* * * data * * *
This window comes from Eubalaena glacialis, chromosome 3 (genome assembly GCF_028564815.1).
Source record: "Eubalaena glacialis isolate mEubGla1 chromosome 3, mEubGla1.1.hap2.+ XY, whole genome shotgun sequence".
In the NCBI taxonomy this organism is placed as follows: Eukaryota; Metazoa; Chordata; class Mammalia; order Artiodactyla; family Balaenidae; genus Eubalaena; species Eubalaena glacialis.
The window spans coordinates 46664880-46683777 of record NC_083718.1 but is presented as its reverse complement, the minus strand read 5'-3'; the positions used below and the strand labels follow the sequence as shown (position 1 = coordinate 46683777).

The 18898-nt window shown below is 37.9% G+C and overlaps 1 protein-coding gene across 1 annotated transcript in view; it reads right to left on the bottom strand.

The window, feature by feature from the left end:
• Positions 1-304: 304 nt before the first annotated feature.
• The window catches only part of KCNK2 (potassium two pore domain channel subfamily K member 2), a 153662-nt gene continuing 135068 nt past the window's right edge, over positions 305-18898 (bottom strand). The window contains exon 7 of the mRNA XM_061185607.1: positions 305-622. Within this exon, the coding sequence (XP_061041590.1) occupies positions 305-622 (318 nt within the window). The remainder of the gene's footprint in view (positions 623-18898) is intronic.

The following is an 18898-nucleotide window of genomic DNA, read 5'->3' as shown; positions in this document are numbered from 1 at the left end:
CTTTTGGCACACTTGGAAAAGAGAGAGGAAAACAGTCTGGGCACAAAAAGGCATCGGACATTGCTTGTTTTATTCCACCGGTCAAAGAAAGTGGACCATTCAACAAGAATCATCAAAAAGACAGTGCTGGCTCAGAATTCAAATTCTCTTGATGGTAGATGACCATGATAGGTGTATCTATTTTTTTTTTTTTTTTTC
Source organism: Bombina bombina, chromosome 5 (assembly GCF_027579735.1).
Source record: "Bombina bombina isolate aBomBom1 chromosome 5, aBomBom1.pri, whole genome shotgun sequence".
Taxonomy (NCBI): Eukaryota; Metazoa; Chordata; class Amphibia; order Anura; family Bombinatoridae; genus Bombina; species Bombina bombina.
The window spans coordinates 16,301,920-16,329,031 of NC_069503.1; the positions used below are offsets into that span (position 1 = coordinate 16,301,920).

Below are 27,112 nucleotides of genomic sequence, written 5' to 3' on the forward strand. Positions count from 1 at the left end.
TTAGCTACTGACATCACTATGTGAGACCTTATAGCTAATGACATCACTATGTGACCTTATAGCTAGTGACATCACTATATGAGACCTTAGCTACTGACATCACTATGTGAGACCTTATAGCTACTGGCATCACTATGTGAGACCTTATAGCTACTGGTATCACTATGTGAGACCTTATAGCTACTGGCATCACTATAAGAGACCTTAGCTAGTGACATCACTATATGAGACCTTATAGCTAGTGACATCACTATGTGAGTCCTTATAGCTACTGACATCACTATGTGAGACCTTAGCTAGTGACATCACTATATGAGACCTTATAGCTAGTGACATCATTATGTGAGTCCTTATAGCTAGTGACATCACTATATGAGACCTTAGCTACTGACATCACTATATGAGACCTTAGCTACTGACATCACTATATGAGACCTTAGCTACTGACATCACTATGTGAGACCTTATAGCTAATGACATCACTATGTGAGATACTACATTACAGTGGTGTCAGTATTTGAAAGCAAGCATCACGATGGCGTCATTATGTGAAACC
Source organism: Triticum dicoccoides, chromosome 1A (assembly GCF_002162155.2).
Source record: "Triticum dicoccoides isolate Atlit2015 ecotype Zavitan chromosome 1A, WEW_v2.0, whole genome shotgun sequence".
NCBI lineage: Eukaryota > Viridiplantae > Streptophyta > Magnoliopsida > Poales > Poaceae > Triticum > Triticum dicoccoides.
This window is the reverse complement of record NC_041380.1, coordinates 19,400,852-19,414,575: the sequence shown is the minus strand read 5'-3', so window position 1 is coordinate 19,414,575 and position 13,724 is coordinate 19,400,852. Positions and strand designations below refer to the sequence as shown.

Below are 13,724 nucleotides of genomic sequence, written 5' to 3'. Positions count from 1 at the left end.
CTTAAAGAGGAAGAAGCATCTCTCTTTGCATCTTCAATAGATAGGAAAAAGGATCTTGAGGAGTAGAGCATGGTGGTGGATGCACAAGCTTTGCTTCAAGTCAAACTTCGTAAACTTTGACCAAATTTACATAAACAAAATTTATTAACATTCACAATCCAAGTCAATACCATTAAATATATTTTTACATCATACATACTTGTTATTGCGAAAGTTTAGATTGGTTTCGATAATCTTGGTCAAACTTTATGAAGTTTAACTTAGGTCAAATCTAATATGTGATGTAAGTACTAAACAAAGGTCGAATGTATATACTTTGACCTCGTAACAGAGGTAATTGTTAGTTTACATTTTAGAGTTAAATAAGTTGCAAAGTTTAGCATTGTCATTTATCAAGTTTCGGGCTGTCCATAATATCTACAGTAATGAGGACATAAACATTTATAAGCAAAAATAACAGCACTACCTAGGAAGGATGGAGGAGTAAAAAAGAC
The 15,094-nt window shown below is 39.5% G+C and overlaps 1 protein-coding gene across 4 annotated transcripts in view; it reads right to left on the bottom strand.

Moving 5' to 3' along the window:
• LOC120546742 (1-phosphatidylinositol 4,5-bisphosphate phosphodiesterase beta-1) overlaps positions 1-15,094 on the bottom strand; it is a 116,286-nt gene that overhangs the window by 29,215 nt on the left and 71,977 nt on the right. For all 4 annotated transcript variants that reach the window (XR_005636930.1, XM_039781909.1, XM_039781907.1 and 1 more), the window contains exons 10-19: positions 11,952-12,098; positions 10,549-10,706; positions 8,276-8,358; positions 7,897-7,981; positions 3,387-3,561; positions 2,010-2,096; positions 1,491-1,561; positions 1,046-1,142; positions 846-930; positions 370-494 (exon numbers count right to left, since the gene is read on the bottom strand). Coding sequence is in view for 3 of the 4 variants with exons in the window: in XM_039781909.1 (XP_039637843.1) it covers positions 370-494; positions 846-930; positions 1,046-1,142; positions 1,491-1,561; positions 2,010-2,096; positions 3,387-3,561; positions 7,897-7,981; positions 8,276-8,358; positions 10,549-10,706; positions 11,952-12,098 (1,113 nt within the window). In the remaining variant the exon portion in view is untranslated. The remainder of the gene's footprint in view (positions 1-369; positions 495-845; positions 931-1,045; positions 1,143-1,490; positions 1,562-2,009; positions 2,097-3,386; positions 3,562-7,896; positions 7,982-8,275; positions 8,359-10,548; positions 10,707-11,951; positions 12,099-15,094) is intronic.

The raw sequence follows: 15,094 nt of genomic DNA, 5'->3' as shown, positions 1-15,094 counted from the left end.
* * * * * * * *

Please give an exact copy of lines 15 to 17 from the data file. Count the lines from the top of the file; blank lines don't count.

Below are 27,112 nucleotides of genomic sequence, written 5' to 3' on the forward strand. Positions count from 1 at the left end.
TTAGCTACTGACATCACTATGTGAGACCTTATAGCTAATGACATCACTATGTGACCTTATAGCTAGTGACATCACTATATGAGACCTTAGCTACTGACATCACTATGTGAGACCTTATAGCTACTGGCATCACTATGTGAGACCTTATAGCTACTGGTATCACTATGTGAGACCTTATAGCTACTGGCATCACTATAAGAGACCTTAGCTAGTGACATCACTATATGAGACCTTATAGCTAGTGACATCACTATGTGAGTCCTTATAGCTACTGACATCACTATGTGAGACCTTAGCTAGTGACATCACTATATGAGACCTTATAGCTAGTGACATCATTATGTGAGTCCTTATAGCTAGTGACATCACTATATGAGACCTTAGCTACTGACATCACTATATGAGACCTTAGCTACTGACATCACTATATGAGACCTTAGCTACTGACATCACTATGTGAGACCTTATAGCTAATGACATCACTATGTGAGATACTACATTACAGTGGTGTCAGTATTTGAAAGCAAGCATCACGATGGCGTCATTATGTGAAACC
Source organism: Triticum dicoccoides, chromosome 1A (assembly GCF_002162155.2).